Other cool iPad books are anything by TOUCHPRESS - elements, solar system, beautiful! They also have some apps/books for younger kids.
    I'll look into the SOTW activity books!

    Oh yes... our daughter loves Magic School Bus! Stories hold her attention more than anything.

    We don't own Apple anything. :-\ I wonder if any of the apps will eventually make it to other platforms, because they look great! They even have Theodore Gray's Elements, one of my own favourites.

  6. #15

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    Quote Originally Posted by Accidental Homeschooler View Post
    This is the direction we are going more and more. I don't think I will be dropping cash for reference books much in the future. I have too many of them sitting around getting little use. Some of the iPad apps are like video textbooks/reference books.
    This is what I'm afraid of -- books collecting dust! That's why I'm hoping to hear about indispensable, super-awesome nonfiction / reference books that get used often. Are there ones in your home that do get leafed through frequently?

  7. #16

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    Quote Originally Posted by ikslo View Post
    My DS8 loves the Usbourne/DK encyclopedias.

    My other favorite that I will never part with is my Janson's History of Art.
    DK/Usborne seem to be foolproof choices. We inherited a large collection of arts books, but I'll add Janson's to my Amazon list in case it comes in handy when the kids are older! Thanks :-)

  8. #17

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    For younger elementary we loved DK Eyewitness books and Usborne Encyclopedias.

    The DK books have so many vibrant pictures and the Usborne you can use for years to come. I bought our encyclopedias about five years ago and they've proven invaluable resources.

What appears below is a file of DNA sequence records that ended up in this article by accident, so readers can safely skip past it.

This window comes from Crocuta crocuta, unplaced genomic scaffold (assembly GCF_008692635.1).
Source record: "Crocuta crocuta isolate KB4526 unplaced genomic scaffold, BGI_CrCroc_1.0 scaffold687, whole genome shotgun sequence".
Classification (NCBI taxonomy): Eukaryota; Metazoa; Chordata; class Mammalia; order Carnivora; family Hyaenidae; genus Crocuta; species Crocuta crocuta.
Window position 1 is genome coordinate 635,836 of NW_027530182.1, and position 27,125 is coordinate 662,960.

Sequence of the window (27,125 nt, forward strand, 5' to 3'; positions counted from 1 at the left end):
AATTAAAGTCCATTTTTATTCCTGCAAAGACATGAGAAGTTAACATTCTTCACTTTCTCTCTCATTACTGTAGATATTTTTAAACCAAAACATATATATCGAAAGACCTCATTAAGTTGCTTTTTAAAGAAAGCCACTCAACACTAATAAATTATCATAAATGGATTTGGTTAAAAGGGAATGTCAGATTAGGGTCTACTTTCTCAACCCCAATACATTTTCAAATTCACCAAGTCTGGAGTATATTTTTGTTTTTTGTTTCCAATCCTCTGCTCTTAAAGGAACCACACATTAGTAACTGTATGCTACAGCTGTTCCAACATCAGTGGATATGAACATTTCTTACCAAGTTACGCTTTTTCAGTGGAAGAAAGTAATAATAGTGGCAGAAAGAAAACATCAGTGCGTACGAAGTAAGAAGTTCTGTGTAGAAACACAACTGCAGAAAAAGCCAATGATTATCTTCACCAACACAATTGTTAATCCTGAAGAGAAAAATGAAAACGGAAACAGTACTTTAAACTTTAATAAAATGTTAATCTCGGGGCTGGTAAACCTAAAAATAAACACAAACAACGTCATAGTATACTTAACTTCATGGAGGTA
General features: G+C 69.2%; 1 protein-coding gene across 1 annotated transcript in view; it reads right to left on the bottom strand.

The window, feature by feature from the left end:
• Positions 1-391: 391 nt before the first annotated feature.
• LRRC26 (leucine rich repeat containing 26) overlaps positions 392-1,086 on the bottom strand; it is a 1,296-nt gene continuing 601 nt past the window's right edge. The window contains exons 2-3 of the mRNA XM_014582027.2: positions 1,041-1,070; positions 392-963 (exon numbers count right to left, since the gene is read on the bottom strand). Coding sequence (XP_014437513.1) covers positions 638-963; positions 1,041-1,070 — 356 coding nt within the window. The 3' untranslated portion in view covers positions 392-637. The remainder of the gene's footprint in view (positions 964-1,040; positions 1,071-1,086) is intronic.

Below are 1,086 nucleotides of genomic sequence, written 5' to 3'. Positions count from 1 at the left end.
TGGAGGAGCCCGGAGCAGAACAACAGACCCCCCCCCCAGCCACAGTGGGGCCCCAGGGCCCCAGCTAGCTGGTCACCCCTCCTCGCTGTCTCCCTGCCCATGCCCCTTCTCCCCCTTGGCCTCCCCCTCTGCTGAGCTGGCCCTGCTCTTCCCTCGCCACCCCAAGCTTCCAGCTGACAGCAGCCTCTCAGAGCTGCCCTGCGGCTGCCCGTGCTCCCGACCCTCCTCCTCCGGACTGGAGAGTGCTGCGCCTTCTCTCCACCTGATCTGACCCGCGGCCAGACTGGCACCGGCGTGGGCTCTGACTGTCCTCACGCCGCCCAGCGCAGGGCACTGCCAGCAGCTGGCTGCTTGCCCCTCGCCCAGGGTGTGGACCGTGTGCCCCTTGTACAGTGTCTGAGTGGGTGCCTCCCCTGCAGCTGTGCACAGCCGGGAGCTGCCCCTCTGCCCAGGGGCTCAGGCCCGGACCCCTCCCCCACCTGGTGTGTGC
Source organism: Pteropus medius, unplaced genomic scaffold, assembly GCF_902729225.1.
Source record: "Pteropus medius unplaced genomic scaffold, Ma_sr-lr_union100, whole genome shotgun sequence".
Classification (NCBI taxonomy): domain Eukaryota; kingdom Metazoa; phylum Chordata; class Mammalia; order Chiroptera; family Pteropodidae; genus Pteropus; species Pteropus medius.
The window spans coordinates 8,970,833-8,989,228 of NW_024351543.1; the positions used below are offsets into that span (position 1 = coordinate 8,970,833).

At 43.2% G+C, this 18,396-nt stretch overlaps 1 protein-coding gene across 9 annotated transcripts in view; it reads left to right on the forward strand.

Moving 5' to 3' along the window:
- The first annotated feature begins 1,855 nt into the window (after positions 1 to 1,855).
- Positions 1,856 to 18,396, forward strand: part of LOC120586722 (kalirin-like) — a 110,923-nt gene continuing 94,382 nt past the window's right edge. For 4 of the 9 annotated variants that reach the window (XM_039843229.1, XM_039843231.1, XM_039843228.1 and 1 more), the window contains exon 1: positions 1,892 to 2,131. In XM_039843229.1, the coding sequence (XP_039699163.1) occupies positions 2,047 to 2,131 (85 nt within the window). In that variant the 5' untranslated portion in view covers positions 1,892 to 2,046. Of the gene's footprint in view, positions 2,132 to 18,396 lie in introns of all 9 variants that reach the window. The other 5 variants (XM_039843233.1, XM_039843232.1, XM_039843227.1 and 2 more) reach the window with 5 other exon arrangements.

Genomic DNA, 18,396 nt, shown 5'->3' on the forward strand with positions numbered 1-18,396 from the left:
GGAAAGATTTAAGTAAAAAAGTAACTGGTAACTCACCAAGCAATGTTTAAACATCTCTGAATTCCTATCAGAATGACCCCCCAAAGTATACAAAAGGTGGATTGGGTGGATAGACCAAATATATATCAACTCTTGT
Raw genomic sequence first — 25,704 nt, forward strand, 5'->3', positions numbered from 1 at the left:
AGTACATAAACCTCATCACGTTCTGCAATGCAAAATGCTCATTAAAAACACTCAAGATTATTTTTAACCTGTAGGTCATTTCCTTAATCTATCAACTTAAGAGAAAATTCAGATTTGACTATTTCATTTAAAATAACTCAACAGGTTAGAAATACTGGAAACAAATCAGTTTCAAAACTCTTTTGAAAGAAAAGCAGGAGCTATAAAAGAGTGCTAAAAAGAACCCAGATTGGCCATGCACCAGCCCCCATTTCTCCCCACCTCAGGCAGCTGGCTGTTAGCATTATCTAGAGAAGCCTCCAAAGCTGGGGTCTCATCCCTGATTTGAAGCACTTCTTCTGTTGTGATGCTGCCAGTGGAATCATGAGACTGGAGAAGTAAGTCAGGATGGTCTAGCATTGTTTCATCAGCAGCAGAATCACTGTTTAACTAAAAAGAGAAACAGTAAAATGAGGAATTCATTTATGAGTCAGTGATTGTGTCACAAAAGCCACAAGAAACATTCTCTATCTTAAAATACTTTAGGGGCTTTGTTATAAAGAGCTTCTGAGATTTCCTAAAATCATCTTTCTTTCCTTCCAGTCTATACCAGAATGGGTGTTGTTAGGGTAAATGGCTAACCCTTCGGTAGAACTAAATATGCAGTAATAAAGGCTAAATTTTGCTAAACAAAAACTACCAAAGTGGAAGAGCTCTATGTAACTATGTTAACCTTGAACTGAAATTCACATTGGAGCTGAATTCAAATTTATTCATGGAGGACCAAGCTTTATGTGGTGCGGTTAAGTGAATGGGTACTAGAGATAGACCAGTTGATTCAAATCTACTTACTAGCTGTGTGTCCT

S - '06 and G - '05 - always homeschooled

  9. #18
    Senior Member Arrived skrink's Avatar
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    Dd always loved this: http://smile.amazon.com/Anatomy-arti...for+the+artist When she was little - like maybe 4 or 5? - she was fascinated with human anatomy. She pulled this off the shelf daily and poured over the pictures. It still gets used pretty often as reference.

    We have used our children's world atlas a lot. Star charts, too.
    Skrink - mama to my 14 yo wild woman

  10. #19

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    Quote Originally Posted by Misha View Post
    For younger elementary we loved DK Eyewitness books and Usborne Encyclopedias.

    The DK books have so many vibrant pictures and the Usborne you can use for years to come. I bought our encyclopedias about five years ago and they've proven invaluable resources.
    Can't go wrong with Dk & Usborne, it seems. We've been checking some out from the library, and I have a hard time deciding what to purchase and what to simply borrow :-)

  11. #20

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    Quote Originally Posted by skrink View Post
    Dd always loved this: Anatomy for the artist: Jeno Barcsay: 9781566192453: Amazon.com: Books When she was little - like maybe 4 or 5? - she was fascinated with human anatomy. She pulled this off the shelf daily and poured over the pictures. It still gets used pretty often as reference.

    We have used our children's world atlas a lot. Star charts, too.
    Anatomy! We have a couple of general titles on how our bodies work, but I hadn't thought of getting something more in-depth. Thanks for the recommendation.

    We have a world atlas that we should probably update when the kids are older.

    Do you have a telescope? If so, any recommendations? Right now we just search for stars and constellations with our naked eye, not sure if we'll take it a step further yet or not.